What do a.m. and p.m. stand for?


[am-uh-loh-pek-tin] /ˌæm ə loʊˈpɛk tɪn/
the insoluble or gel component of starch that forms a paste with water, but does not solidify, and that turns red in iodine.
Compare amylose.
Origin of amylopectin
1900-05; amylo- + pectin Unabridged
Based on the Random House Dictionary, © Random House, Inc. 2015.
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Examples from the web for amylopectin
  • It is made up of two major glucose polymers, amylose and amylopectin.
  • These were used to screen for mutations in amylopectin biosynthetic enzymes.
  • Apparent amylopectin digestibility was different among cereal types and starch types, with no interactions.
  • It exists in the form of semi-crystalline, water insoluble granules comprised of two polymers: amylose and amylopectin.
  • The influence of the amylose-to-amylopectin ratio in both potato and high-amylose corn starch has been investigated.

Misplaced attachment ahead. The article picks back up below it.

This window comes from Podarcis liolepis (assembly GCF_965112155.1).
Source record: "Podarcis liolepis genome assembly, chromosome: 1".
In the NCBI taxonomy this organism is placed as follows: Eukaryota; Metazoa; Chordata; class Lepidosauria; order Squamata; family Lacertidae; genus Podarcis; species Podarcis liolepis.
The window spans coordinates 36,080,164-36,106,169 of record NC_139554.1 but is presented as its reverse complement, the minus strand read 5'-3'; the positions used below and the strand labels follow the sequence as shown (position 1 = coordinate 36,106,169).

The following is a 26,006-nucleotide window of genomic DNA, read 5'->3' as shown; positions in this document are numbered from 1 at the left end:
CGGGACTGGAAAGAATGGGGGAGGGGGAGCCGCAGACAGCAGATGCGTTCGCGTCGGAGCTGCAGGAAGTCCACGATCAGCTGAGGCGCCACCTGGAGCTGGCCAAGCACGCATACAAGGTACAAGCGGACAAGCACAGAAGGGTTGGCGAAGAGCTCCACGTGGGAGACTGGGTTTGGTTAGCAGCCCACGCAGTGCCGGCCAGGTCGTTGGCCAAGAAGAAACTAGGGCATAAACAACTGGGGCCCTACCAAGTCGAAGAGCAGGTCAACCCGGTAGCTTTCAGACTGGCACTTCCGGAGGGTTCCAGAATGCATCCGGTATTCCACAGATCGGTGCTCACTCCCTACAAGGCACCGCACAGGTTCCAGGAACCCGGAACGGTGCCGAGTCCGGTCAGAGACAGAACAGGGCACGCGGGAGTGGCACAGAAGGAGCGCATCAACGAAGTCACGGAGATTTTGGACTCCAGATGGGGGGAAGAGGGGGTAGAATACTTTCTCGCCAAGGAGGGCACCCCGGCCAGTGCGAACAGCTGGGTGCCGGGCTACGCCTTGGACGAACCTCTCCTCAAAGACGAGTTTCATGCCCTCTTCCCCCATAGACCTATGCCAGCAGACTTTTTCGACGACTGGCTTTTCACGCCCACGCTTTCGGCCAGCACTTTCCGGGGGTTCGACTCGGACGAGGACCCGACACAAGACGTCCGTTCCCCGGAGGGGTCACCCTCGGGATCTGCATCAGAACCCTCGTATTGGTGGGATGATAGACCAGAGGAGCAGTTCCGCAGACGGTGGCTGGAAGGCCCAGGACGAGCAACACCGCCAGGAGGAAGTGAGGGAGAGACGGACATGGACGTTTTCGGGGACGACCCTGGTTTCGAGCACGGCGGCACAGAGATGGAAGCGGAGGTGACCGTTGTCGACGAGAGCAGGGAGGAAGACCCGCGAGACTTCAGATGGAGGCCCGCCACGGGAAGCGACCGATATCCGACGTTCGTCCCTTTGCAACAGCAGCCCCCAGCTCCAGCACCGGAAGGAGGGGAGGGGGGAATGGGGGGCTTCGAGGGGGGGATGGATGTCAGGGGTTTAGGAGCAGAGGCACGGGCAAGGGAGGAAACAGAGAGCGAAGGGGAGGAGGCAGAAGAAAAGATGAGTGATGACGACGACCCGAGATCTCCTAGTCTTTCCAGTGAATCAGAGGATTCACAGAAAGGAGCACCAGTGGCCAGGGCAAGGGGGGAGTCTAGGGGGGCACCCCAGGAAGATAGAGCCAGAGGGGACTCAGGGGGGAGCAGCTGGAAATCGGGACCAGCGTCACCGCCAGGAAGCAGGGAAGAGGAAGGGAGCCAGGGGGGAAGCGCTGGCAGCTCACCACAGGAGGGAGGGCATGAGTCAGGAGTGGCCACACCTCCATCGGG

British Dictionary definitions for amylopectin


the major component of starch (about 80 per cent), consisting of branched chains of glucose units. It is insoluble and gives a red-brown colour with iodine Compare amylose
Collins English Dictionary - Complete & Unabridged 2012 Digital Edition
© William Collins Sons & Co. Ltd. 1979, 1986 © HarperCollins
Publishers 1998, 2000, 2003, 2005, 2006, 2007, 2009, 2012
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amylopectin in Medicine

amylopectin am·y·lo·pec·tin (ām'ə-lō-pěk'tĭn)
The highly branched, almost insoluble polysaccaride that is a constituent of starch.

The American Heritage® Stedman's Medical Dictionary
Copyright © 2002, 2001, 1995 by Houghton Mifflin Company. Published by Houghton Mifflin Company.
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